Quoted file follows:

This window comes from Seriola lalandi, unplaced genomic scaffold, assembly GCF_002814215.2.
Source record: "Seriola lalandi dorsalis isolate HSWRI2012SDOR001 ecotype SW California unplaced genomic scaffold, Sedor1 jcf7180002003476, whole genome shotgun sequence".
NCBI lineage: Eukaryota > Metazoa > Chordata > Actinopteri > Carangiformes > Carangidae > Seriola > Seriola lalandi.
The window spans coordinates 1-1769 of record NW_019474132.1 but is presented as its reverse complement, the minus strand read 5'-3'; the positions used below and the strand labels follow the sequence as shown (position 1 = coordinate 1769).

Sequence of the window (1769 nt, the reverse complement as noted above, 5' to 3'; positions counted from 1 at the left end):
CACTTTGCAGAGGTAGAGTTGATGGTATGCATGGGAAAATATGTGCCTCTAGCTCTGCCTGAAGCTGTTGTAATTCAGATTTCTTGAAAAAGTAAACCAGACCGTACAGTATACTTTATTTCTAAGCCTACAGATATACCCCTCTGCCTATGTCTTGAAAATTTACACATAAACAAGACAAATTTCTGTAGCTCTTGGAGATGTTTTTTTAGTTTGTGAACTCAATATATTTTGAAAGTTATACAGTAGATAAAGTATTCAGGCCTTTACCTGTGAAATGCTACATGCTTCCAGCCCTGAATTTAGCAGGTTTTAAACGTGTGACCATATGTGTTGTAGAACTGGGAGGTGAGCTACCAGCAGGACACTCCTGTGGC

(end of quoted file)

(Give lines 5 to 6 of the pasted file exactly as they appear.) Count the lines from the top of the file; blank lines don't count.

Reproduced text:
Sequence of the window (1769 nt, the reverse complement as noted above, 5' to 3'; positions counted from 1 at the left end):
CACTTTGCAGAGGTAGAGTTGATGGTATGCATGGGAAAATATGTGCCTCTAGCTCTGCCTGAAGCTGTTGTAATTCAGATTTCTTGAAAAAGTAAACCAGACCGTACAGTATACTTTATTTCTAAGCCTACAGATATACCCCTCTGCCTATGTCTTGAAAATTTACACATAAACAAGACAAATTTCTGTAGCTCTTGGAGATGTTTTTTTAGTTTGTGAACTCAATATATTTTGAAAGTTATACAGTAGATAAAGTATTCAGGCCTTTACCTGTGAAATGCTACATGCTTCCAGCCCTGAATTTAGCAGGTTTTAAACGTGTGACCATATGTGTTGTAGAACTGGGAGGTGAGCTACCAGCAGGACACTCCTGTGGC